Rupert Kirchner, CEMTEC Cement and Mining Technology GmbH Linz (AU), dealt with the “Use of AI methods for intelligent and autonomous grinding”. He presented an advanced approach based on reinforcementlearning to develop a flexible and adaptive control system for dry grinding circuits. After explaining the basics of this advanced and practical AI technology, he discussed its application in raw material preparation and showed that it enables the development and implementation of adaptive control systems that can make a significant contribution to the sustainable and efficient design of preparation processes.

The practical, process-oriented contributions also demonstrated the innovative spirit and wealth of ideas for the development and application of economical and equally ecological, sustainable processes for the production of high-quality processing products. For example, Dip.-Ing. Michael Bunzel, MUEG Mitteldeutsche Umwelt- und Entsorgung GmbH Großpösna, reported on the “Recycling of construction waste containing gypsum” based on almost 10 years of operation. The recycling of gypsum waste has become increasingly important since the decision to phase out coal and the resulting elimination of FGD gypsum. The recycling technology used at MUEG for gypsum plasterboard waste is characterized by a gentle shredding process that optimally guarantees the quality criteria of RC gypsum (monitored by a comprehensive quality management system) and thus the product status for this recycling material (see also AT Mineral Processing 01-02/2024 pp. 55-61).

New ideas in the field of mechanical and plant engineering for the extraction of recyclable materials from construction and demolition waste, which make up the largest proportion of waste by mass, are in demand and were also presented at this symposium. One example of this is the paper “Processing of secondary raw materials with integrated process water treatment using the example of recycling mixed construction waste” by Dipl.-Ing. Sebastian Kemper, WIMA Wilsdruffer Maschinen- und Anlagenbau GmbH Wilsdruff. By using hydro-density separation at water flow velocities of 300 – 700 m/s, it is possible to separate organic impurities in particular from the waste mixture and thus prepare the heavy fraction for further processing to produce RC construction materials. The process water required for this is circulated via an integrated water treatment system.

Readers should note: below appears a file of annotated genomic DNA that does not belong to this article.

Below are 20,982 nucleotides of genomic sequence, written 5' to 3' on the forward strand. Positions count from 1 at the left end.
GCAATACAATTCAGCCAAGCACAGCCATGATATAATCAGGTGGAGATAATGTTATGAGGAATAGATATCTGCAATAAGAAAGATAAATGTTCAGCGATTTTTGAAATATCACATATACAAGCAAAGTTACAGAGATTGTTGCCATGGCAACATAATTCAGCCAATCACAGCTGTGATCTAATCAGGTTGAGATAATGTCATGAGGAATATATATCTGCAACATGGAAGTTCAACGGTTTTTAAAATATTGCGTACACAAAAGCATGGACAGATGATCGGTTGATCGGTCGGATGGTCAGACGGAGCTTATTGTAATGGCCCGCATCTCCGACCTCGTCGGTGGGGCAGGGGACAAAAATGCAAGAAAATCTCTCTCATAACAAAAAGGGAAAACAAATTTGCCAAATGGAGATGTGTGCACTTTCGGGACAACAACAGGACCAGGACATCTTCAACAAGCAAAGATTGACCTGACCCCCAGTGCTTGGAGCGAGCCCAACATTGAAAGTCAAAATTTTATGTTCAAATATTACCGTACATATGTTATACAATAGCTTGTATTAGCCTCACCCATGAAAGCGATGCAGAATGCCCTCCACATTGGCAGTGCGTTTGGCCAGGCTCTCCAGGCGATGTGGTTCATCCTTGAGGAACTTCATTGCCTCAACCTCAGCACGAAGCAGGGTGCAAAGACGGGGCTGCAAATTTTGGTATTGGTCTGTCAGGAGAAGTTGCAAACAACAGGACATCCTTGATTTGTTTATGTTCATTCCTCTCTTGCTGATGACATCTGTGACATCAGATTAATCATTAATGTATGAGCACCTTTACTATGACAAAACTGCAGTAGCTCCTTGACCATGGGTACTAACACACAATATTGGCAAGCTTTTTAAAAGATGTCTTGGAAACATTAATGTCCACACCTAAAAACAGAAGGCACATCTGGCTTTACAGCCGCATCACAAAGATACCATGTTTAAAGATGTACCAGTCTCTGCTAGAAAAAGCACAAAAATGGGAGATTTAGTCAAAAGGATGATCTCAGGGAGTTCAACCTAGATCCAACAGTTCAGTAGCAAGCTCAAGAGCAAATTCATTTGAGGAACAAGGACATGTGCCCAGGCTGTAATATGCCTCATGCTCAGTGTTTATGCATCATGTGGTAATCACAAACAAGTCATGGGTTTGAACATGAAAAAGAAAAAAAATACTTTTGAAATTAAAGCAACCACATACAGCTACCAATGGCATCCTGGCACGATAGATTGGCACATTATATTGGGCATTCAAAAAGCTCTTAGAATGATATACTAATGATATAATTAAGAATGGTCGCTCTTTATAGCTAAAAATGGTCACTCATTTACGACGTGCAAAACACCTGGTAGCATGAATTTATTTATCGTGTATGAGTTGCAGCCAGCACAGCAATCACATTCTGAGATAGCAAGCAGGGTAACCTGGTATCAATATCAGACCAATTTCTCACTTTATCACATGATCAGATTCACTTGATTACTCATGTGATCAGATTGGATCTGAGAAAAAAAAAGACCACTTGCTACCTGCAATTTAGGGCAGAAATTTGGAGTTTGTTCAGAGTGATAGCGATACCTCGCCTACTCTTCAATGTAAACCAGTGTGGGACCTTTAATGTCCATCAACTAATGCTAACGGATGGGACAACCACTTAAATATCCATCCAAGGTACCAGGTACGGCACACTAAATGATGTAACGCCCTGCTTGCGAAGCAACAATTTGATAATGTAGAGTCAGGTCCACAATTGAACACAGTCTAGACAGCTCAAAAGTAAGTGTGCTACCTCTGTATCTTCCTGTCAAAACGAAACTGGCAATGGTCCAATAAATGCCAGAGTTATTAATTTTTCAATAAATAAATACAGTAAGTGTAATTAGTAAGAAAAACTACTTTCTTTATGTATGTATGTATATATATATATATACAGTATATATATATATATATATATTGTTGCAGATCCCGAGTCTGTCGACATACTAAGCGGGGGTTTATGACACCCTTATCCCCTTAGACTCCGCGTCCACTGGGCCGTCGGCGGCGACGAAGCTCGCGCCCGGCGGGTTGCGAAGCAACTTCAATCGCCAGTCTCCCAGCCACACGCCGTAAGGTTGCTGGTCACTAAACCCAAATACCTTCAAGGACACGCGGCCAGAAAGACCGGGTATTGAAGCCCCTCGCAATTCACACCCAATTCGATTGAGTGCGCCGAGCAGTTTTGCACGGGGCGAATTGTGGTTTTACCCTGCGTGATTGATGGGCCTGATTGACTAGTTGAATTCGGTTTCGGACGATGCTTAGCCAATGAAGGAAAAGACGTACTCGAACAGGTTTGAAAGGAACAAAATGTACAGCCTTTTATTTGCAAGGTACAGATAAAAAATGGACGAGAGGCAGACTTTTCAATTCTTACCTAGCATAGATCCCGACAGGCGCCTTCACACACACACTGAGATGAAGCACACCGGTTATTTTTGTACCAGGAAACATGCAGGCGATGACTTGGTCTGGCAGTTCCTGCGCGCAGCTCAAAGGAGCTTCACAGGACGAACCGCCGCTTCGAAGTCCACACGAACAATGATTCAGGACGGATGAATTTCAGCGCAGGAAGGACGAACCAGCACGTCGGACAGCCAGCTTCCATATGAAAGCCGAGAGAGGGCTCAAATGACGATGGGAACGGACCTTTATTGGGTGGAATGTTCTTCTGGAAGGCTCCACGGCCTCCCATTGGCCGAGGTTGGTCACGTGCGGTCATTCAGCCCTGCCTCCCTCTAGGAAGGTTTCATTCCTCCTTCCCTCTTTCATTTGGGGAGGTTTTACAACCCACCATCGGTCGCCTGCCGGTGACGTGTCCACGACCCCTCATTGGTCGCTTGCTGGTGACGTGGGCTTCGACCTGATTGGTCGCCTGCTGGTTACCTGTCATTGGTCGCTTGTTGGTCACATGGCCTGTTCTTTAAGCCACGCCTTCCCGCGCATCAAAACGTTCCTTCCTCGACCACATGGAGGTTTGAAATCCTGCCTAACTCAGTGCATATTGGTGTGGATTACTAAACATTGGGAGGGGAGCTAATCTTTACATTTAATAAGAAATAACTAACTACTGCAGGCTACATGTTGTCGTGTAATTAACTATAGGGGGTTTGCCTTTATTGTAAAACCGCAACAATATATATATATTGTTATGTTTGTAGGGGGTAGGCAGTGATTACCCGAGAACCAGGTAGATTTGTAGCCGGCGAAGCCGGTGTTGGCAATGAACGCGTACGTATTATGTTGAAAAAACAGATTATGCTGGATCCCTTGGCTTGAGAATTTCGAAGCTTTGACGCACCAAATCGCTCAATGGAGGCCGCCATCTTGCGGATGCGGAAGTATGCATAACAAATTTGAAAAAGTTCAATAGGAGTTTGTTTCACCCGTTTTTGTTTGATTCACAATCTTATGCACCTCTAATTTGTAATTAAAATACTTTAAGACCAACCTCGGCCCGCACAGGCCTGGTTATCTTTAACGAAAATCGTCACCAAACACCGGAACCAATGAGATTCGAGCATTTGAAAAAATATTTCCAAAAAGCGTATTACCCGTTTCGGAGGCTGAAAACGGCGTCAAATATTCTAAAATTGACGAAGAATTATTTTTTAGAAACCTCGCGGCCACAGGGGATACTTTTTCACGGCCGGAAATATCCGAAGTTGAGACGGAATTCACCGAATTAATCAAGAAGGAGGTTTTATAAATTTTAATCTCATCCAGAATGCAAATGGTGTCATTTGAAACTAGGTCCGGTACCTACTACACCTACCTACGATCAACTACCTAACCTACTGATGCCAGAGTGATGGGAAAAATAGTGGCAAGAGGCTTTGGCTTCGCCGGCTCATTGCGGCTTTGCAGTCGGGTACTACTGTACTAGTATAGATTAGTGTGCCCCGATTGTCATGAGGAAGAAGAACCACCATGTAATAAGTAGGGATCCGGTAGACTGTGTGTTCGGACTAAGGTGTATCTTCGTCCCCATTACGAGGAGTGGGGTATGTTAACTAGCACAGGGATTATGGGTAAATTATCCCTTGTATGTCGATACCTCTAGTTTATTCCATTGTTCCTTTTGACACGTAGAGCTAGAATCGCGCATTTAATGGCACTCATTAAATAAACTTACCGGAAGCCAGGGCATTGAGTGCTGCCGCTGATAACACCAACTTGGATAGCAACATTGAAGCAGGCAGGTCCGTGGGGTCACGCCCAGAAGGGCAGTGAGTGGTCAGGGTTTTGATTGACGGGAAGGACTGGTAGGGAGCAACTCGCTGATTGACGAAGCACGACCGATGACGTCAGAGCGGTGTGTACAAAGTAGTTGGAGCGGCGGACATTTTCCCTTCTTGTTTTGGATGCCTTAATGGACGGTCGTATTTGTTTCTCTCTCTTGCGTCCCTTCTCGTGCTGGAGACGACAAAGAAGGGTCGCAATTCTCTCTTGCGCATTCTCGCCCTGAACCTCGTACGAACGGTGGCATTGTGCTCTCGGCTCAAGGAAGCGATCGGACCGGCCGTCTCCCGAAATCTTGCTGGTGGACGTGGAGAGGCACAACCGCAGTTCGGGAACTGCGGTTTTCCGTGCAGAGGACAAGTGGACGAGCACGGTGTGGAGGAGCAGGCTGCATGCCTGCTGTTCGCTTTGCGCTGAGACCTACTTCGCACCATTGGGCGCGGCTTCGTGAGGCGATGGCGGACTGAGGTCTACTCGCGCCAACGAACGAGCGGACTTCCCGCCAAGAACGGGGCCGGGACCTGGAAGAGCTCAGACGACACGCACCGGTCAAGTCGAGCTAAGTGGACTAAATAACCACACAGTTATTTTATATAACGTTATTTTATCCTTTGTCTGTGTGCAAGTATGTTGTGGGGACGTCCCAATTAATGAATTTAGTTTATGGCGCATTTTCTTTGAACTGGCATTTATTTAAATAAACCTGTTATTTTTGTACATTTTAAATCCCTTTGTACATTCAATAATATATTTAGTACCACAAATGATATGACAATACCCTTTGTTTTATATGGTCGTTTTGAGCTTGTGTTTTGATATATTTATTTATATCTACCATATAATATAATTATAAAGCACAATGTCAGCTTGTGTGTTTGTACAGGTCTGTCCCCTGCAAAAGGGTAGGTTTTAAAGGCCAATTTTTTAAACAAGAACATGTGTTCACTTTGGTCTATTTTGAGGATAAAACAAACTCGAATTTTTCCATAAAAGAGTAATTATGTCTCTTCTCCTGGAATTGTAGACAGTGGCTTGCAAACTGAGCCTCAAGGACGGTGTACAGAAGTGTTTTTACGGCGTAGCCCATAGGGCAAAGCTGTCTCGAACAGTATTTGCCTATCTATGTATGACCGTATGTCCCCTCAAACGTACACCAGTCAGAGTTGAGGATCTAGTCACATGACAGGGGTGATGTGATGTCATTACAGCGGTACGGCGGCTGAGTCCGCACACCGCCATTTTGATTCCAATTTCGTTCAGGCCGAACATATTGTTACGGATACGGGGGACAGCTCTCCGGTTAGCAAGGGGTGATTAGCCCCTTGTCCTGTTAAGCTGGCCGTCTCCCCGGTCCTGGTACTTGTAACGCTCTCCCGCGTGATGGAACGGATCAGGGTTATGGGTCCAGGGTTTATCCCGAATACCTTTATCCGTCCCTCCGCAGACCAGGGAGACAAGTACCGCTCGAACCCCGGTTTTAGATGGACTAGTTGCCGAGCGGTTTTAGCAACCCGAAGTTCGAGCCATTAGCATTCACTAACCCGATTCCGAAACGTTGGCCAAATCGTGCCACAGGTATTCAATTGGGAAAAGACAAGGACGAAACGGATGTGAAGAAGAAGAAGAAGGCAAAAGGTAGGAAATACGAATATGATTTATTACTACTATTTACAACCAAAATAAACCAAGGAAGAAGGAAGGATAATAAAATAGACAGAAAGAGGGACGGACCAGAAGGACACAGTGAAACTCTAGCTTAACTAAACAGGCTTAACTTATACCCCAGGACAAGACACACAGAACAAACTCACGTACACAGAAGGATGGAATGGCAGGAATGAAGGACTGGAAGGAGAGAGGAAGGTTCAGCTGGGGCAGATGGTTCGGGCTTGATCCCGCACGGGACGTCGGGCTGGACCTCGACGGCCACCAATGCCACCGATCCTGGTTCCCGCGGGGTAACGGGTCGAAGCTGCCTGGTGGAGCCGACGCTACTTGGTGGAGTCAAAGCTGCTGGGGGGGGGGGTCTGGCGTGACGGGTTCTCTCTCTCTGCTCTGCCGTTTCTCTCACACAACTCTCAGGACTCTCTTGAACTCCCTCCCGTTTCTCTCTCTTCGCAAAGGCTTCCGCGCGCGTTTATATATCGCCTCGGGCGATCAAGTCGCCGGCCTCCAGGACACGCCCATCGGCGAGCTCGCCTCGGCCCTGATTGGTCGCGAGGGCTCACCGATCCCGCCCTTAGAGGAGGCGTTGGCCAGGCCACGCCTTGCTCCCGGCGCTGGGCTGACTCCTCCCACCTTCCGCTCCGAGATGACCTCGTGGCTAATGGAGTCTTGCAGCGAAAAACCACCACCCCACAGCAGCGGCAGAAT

Smaller mobile plants that can not only be used flexibly but are also costsaving in terms of investment are often in demand, especially in the processing of construction waste or residual gravel. Gustav Beck, WIRTGEN DEUTSCHLAND Vertriebs- und Service GmbH Windhagen (“Mobile wet processing for natural and recycled aggregates with closed process water supply for the resource-saving production of standard-compliant concrete aggregates”) spoke about such a plant. He presented a realized project in which 150 000 t of a sand-gravel mixture 0/32 were removed during a construction project and then processed (wet screens, hydrocyclone, lamella clarification container; water treatment in a closed circuit). The aim was to obtain a washed gravel and sand grain with five fractions for concrete. The system is also used for washing grit grains (realized project in shell limestone). The high mobility and flexibility of the system was cited as a decisive advantage of the process development.

Without going into details, the following presentations on innovative technical developments should also be mentioned:

Wear measurements on shredding units (M. sc. Julius Ortmanns, Köppern Entwicklungs-GmbH Hattingen),

Modern solutions in screening technology – The new generation NIAGARA-T-Class (Klaus Fennenköfer, HAVER NIAGARA GmbH Münster),

Komarek – small compacting granulating machines for mineral materials ( Adrian Thamm, Köppern Aufbereitungs­technik GmbH Freiberg)


In his closing remarks, Prof. Lieberwirth emphasized the high number of participants and thanked the organizers for the event and the discipline of the speakers, as well as the adherence to the entire schedule. He invited interested parties to visit the IART after the lecture event.

The event was once again an eloquent example of the dovetailing of research and practice. The lecture program covered a wide range of processing technology, from the application of AI to screening and washing systems. Questions of economic efficiency, the recovery of recycling products and thus the conservation of resources through plant optimization are the order of the day and machine and plant engineering is facing up to these challenges. The first steps towards the application of AI in processing technology have already been taken and developments in this area will progress very quickly. AI will not replace humans, but rather support them – this was clearly demonstrated by the  exciting presentations and discussions at the symposium.

The interesting and informative symposium came to an end with an evening event in a convivial atmosphere. The next symposium for processing technology is planned for March 6, 2025 in Freiberg.


Dr. Brigitte Hoffmann Consulting Kreislaufwirtschaft/Umweltschutz, Oberschöna/Germany